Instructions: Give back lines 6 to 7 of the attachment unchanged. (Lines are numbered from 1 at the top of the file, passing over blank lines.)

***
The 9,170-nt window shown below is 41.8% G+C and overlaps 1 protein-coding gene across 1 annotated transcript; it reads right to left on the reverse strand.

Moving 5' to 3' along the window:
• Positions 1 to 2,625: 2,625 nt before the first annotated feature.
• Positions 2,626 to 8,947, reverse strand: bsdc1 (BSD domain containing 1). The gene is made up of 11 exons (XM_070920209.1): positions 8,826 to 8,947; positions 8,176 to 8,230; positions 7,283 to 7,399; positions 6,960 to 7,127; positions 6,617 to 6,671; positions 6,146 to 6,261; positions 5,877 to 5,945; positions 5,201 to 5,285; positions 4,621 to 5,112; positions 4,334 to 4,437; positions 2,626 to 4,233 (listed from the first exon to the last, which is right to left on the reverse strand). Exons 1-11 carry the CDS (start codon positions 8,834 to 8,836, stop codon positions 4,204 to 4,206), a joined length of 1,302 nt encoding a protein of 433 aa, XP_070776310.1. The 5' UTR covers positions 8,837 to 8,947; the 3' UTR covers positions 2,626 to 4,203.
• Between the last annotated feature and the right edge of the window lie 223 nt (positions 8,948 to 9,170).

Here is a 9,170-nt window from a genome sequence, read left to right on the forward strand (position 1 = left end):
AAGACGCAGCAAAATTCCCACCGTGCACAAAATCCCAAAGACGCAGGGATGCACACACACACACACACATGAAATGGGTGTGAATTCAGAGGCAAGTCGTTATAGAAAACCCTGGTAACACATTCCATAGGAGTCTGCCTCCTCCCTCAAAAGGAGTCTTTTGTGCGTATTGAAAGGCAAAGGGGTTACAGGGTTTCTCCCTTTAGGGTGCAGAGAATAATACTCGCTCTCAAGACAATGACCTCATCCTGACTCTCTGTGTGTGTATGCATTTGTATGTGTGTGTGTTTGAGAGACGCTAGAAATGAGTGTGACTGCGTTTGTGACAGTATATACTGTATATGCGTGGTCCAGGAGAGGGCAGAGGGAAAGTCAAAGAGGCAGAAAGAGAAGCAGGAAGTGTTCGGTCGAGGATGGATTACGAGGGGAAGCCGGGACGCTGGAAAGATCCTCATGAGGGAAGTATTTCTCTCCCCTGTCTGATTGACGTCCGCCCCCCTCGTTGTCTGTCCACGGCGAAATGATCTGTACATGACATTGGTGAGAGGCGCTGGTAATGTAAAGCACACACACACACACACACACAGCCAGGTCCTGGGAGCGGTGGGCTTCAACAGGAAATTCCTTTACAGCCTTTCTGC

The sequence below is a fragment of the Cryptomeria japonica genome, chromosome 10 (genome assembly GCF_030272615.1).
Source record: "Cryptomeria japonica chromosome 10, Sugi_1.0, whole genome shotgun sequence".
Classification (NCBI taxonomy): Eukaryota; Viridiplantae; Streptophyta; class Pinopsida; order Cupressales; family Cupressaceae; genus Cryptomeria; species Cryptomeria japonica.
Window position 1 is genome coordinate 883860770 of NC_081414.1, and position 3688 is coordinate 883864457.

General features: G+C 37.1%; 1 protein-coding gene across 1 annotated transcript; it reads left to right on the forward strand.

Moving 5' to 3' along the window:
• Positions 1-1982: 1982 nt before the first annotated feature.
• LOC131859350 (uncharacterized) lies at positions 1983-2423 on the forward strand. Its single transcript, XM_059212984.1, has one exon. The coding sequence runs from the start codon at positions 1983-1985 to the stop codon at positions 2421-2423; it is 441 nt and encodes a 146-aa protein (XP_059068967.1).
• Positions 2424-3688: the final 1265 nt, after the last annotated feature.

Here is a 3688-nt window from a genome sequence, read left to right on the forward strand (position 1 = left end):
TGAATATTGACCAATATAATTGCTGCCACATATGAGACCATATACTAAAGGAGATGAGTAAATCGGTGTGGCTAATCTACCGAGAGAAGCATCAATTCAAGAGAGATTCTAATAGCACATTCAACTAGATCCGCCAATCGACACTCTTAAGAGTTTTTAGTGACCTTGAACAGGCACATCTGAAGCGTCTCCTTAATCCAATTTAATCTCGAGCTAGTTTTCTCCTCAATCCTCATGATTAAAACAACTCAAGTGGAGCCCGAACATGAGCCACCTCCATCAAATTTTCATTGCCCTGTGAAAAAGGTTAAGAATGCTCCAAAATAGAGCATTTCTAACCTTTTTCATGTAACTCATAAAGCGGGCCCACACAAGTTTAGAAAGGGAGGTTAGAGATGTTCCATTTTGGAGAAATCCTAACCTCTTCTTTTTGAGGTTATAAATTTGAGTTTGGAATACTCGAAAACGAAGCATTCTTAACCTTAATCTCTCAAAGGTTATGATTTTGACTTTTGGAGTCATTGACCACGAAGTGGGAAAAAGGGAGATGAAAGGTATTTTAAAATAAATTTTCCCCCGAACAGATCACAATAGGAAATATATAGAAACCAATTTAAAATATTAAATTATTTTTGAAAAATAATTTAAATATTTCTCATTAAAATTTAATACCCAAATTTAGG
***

Here is a 9,170-nt window from a genome sequence, read left to right on the forward strand (position 1 = left end):
AAGACGCAGCAAAATTCCCACCGTGCACAAAATCCCAAAGACGCAGGGATGCACACACACACACACACATGAAATGGGTGTGAATTCAGAGGCAAGTCGTTATAGAAAACCCTGGTAACACATTCCATAGGAGTCTGCCTCCTCCCTCAAAAGGAGTCTTTTGTGCGTATTGAAAGGCAAAGGGGTTACAGGGTTTCTCCCTTTAGGGTGCAGAGAATAATACTCGCTCTCAAGACAATGACCTCATCCTGACTCTCTGTGTGTGTATGCATTTGTATGTGTGTGTGTTTGAGAGACGCTAGAAATGAGTGTGACTGCGTTTGTGACAGTATATACTGTATATGCGTGGTCCAGGAGAGGGCAGAGGGAAAGTCAAAGAGGCAGAAAGAGAAGCAGGAAGTGTTCGGTCGAGGATGGATTACGAGGGGAAGCCGGGACGCTGGAAAGATCCTCATGAGGGAAGTATTTCTCTCCCCTGTCTGATTGACGTCCGCCCCCCTCGTTGTCTGTCCACGGCGAAATGATCTGTACATGACATTGGTGAGAGGCGCTGGTAATGTAAAGCACACACACACACACACACACAGCCAGGTCCTGGGAGCGGTGGGCTTCAACAGGAAATTCCTTTACAGCCTTTCTGC